Noticing Human Failure
When you look at yourself, other people, or the world in general, how do you deal with the failure you observe? Do you get disappointed, depressed, impatient, frustrated, or even angry? What do you do with these reactions? Do you wish you could stop having them? Do you wish that the people would change so that your life wouldn't be so troubled? Have you ever tried to not care so that then you wouldn't feel so hurt?
Let's approach this situation from a different angle. We have all failed morally, and more times than we notice. Have you ever been surprised at your failure, wondering how you could possibly have done such a terrible thing, or done it again? Have you ever wished that you had tried harder so as to have avoided failure, or at least to have not failed so greatly? Have you ever found yourself surprised at the failures of others: your wife, your children, your friends, fellow saints, or even pastors? Why were you surprised?
God Notices Human Failure
God is never surprised at your moral failings or mine. It is good for us to always love Him with our whole heart, soul, mind, and strength and to love our neighbors as we love ourselves. And it is never good to compromise those standards. God always loves perfectly. Since He is responsible to resolve all issues in the moral world, He notices every violation of perfect love. Perfect love doesn't pretend sin away, but rather deals with it in a righteous way--always--and sends it away. Read about the first failing of our first parents and see if you can notice any surprise, impatience, frustration, or anger on God's part. It isn't there. Adam and Eve sinned and hid in fear from God. But God didn't hesitate to draw close to them. He went to them and spoke to them like a kind father to bless them with words of a promise of hope, even while explaining the curse resulting from their sin. Have you ever wondered why God did not seem bothered by their sin? I suggest that it is because God's goodness is full of surprises and that this is the biggest surprise.
All Sin Converges at the Cross
All the sin committed from Adam to the cross was left unresolved by God in anticipation of the cross. God saw this from before the creation of the universe (1Peter 1:17-23) and desired to reveal His goodness in a glorious way. Read closely Paul's declaration in Romans 3:24-26 that God passed over ALL sin in order to reveal His righteousness at the proper time--at the cross. Notice that God both is righteous and makes righteous all who are persuaded that Christ's faithfulness is their only hope. David killing Goliath didn't reveal the seriousness of Goliath's mockery of God. The flood didn't reveal the seriousness of the world's sin. Sodom being consumed by fire from heaven didn't reveal the truth about their sin. Certainly these events hinted that sin was terrible, but only the cross reveals the seriousness of sin. The cross reveals that only the death of God Himself can overcome sin. Read Romans 1:32 in several translations and notice that God has written into the conscience of every person that every sin deserves death. Paul declared earlier in the chapter (verse 18) that we humans suppress that knowledge. Today we live in the light of the cross, looking to Christ as the one who 1) in His death and resurrection is our freedom, peace, and satisfaction in a broken world, and 2) in His future coming to bring physical recreation and make public to all His good judgment--that goodness is a seamless whole, that violation of it deserves death, that He gladly took the death all people deserve, that He offered as a gift life in goodness free from the pressure of personal performance, and that those who rejected His goodness will receive the full weight of His good judgment on their self-righteousness.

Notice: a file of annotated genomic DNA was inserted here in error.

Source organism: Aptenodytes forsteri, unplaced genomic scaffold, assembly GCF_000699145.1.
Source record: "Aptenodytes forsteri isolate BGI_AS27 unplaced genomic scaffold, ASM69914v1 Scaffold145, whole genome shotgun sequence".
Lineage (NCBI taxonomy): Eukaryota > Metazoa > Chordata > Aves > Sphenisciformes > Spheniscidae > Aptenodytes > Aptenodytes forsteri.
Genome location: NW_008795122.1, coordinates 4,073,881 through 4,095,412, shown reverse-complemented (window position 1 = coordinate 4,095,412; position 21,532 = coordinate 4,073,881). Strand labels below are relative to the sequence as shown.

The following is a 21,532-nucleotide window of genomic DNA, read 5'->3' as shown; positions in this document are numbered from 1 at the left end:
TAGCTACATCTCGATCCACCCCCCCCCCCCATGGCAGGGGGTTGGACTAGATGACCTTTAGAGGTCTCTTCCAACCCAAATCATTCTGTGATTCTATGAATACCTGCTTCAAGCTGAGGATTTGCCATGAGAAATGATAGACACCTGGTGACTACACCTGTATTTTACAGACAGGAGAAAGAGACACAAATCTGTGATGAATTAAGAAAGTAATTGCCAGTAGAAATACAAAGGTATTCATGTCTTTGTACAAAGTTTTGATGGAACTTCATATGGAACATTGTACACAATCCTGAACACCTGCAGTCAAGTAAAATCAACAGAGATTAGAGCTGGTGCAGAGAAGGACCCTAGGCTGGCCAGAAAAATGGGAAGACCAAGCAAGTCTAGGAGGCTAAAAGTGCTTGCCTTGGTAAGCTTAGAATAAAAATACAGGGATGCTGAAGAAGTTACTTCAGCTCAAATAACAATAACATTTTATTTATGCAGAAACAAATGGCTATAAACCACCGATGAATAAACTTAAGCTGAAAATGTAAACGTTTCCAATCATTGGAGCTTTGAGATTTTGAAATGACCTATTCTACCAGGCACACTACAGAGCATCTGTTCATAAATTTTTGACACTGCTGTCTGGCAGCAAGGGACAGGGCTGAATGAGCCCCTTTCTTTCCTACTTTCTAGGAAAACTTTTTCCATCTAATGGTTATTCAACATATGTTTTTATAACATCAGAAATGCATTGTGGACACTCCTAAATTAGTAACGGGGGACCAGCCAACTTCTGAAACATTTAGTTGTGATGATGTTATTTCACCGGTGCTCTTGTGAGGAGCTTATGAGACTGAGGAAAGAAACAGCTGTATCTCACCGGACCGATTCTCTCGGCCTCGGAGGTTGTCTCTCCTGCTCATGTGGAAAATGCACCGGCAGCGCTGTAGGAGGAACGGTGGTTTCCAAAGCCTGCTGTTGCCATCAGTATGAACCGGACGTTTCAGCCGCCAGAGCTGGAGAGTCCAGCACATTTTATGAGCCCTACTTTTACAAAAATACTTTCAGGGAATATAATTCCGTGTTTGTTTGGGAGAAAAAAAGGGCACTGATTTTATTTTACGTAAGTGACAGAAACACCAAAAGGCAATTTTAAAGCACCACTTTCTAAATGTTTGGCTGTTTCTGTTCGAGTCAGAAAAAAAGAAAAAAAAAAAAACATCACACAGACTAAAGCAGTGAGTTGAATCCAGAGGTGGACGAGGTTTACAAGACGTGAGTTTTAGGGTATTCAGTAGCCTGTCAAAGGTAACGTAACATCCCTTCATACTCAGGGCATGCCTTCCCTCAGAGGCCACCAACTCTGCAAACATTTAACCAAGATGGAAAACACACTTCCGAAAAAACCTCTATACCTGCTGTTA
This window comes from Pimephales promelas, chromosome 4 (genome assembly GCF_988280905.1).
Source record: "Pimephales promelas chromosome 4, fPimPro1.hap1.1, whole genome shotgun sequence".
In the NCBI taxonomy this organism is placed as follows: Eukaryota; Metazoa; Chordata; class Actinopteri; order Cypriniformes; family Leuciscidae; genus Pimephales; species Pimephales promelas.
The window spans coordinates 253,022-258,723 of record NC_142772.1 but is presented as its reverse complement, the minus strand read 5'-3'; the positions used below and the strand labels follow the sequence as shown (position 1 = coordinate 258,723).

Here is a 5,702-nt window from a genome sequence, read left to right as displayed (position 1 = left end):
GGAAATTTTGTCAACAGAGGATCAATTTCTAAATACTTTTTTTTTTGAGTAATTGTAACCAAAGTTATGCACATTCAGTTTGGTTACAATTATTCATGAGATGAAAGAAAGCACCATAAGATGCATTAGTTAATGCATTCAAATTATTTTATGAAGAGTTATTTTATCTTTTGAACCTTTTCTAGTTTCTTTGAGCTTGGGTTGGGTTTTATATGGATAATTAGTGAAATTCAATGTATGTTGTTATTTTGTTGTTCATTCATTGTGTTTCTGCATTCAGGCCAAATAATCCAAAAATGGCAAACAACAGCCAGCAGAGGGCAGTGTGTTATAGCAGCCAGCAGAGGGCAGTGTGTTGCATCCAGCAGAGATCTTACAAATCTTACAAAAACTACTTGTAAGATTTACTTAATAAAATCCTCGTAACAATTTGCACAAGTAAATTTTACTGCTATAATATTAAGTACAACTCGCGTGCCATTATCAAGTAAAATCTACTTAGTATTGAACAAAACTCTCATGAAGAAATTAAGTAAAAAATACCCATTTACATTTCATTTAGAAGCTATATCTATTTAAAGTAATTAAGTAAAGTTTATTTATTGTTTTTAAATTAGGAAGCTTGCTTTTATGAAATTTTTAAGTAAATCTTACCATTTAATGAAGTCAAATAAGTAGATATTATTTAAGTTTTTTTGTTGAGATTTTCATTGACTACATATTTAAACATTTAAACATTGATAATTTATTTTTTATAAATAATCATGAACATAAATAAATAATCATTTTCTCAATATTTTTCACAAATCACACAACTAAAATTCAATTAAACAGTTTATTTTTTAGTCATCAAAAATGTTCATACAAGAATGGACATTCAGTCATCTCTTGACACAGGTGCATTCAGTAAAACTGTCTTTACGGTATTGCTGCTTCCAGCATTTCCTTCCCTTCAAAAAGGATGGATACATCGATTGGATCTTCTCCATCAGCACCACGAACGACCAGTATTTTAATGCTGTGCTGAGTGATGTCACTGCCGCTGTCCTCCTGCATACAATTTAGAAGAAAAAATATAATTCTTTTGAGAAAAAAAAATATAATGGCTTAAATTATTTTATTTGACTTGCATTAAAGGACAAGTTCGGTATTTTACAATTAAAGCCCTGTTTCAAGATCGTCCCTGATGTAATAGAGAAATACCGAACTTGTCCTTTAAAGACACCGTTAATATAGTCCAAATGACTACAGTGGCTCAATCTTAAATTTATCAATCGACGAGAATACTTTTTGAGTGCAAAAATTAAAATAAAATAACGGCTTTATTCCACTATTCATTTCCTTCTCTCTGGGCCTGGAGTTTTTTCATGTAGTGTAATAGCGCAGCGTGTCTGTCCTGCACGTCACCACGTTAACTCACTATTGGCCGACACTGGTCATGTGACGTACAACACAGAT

God is not Surprised at Human Failure
Notice the theme in the following three passages from Isaiah. "Lord, you will establish peace for us, since you have also performed for us all our work." -26:12 "The Lord is well-pleased for His righteousness' sake; He will exalt the law and make it glorious." -42:21 "By his knowledge my righteous servant will make many righteous, for he will bear away their transgressions." -53:11 Here it is again 100 years later in Jeremiah 31:14: "'I will fill the soul of the priests with abundance, and My people will be satisfied with My goodness,' declares the Lord." God is not surprised at human failure because He delights to be the provider of all we need. He has made His goodness to be our satisfaction. If God thinks this way how could He possibly be disappointed or surprised by human failure?